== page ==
It does concern me that the majority of folk that use these type of aids do so because of age and memory issues and there is no way in hell that they would ever be able to distinguish between the plethora of generic round white tablets packed in them.

From my own personal experience, when Matt was first commenced on Pentasa I rang the local pharmacy to see if they had any stock. The guy that I spoke to was overseas trained and was in the process of gaining registration here. The only reason I raise this point is because he was adamant that he knew what he was talking about and refused to accept that he could be wrong. Not a nice attitude to move onto full accreditation with.
So what the issue was is he insisted that Salofalk and Pentasa were the same drug. I argued that they weren't and he insisted that they were. After much toing and froing I explained to him that although they are both 5ASA's they are designed to be released differently. Even after the anatomy lesson he still insisted they were the same med! I terminated the conversation by saying I am not giving my son Salofalk when he doesn't have a terminal ileum and his disease is in his small bowel so you can get F******. I hummed and harred about making a complaint but ended up doing so simply because what if it hadn't been me? What if it was someone newly diagnosed and they spent 3 months taking a useless preparation and the GI then escalated there treatment based on the fact that he would naturally be presuming his patient was taking Pentasa.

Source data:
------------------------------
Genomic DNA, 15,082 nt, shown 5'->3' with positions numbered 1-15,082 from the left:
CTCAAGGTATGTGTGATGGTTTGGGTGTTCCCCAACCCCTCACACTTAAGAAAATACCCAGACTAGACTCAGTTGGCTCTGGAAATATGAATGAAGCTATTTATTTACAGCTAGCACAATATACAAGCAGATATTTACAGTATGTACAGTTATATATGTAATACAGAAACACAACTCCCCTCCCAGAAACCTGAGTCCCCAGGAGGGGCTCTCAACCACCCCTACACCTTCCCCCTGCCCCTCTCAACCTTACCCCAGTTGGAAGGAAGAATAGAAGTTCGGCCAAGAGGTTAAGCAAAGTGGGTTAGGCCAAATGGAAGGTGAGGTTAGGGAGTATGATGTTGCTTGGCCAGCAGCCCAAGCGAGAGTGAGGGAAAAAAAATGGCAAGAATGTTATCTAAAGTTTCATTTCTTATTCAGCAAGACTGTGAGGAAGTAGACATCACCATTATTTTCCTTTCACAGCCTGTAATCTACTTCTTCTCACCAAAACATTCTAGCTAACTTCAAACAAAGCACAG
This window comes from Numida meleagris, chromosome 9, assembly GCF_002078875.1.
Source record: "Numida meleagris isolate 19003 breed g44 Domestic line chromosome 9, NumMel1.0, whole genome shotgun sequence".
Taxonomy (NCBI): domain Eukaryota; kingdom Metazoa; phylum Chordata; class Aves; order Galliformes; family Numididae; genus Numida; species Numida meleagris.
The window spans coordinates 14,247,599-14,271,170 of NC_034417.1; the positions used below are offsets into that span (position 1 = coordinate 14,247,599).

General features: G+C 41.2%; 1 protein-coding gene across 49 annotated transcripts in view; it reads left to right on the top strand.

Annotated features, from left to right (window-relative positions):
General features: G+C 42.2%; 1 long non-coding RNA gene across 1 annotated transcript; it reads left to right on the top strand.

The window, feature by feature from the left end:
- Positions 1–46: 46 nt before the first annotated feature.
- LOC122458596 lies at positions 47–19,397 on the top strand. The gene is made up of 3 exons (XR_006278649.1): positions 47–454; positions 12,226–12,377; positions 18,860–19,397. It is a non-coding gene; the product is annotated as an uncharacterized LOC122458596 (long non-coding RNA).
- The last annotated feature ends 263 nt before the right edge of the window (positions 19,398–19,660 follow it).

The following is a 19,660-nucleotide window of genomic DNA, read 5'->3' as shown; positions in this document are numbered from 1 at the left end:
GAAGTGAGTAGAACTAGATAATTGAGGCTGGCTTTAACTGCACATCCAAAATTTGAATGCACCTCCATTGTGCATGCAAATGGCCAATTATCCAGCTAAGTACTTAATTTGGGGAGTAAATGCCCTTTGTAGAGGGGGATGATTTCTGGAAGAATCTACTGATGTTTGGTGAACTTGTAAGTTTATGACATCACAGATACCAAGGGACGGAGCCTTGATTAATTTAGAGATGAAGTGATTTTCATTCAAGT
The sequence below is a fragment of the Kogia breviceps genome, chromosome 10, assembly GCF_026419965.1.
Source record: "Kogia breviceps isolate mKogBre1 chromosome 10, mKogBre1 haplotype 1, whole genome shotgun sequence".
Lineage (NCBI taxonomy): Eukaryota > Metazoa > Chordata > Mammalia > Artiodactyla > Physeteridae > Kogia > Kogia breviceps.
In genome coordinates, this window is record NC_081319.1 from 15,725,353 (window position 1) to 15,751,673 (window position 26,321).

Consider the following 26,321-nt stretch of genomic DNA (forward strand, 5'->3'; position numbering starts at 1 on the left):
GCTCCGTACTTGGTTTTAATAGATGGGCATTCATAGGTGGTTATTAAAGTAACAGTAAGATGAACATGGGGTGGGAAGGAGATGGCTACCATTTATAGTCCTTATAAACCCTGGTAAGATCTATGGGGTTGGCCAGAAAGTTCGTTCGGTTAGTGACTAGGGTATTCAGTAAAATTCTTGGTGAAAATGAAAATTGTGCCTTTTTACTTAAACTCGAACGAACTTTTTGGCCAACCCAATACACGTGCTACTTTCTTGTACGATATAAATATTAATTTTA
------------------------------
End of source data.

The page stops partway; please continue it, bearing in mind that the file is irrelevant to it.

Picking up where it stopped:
Mum of 2 kids with Crohn's.
10-21-2014, 05:55 AM   #3
Join Date: Mar 2013
Second what Dusty's said.

I've had a number of issues with pharmacists. There's no substitute for checking things very carefully.

I'm terrified of getting old and not being able to check these things for myself!
10-21-2014, 08:20 AM   #4
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Join Date: Sep 2009
Location: New York

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It's really frightening. If I get a new pill I'm not familiar with I always go online to a pill checker. If the color, shape and number don't correspond something is awry.

Dusty I'm sorry you had to go through that and you are absolutely right to file that complaint. Thankfully you are KnowledgeBase but someone else would readily just accept any information and pill given to them without knowing any better.